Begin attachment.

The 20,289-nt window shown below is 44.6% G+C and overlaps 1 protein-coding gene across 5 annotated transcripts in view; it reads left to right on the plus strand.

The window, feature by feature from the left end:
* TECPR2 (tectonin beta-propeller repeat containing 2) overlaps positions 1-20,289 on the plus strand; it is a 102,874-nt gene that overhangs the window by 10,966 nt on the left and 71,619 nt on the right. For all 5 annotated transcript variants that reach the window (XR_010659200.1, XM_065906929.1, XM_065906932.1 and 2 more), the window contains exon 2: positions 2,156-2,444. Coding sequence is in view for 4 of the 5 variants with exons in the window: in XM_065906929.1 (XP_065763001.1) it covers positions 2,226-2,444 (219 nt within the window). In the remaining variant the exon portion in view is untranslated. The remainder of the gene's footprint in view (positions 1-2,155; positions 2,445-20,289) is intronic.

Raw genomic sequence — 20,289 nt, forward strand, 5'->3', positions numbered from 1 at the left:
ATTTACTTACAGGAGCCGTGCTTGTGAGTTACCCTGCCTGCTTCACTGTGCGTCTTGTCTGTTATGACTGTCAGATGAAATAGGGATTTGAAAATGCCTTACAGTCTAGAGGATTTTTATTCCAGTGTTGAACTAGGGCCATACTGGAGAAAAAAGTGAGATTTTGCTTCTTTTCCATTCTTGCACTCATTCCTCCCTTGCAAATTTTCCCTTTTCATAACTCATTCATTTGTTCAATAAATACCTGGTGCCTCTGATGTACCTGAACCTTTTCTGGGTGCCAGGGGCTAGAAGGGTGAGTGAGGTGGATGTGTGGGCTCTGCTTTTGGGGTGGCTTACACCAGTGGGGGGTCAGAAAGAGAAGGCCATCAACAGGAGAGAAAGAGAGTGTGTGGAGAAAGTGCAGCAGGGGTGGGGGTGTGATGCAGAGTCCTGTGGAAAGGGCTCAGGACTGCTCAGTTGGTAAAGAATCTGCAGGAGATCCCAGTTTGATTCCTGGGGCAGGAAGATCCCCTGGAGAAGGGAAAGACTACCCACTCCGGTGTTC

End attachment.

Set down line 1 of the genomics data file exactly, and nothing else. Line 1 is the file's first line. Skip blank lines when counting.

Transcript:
The 20,289-nt window shown below is 44.6% G+C and overlaps 1 protein-coding gene across 5 annotated transcripts in view; it reads left to right on the plus strand.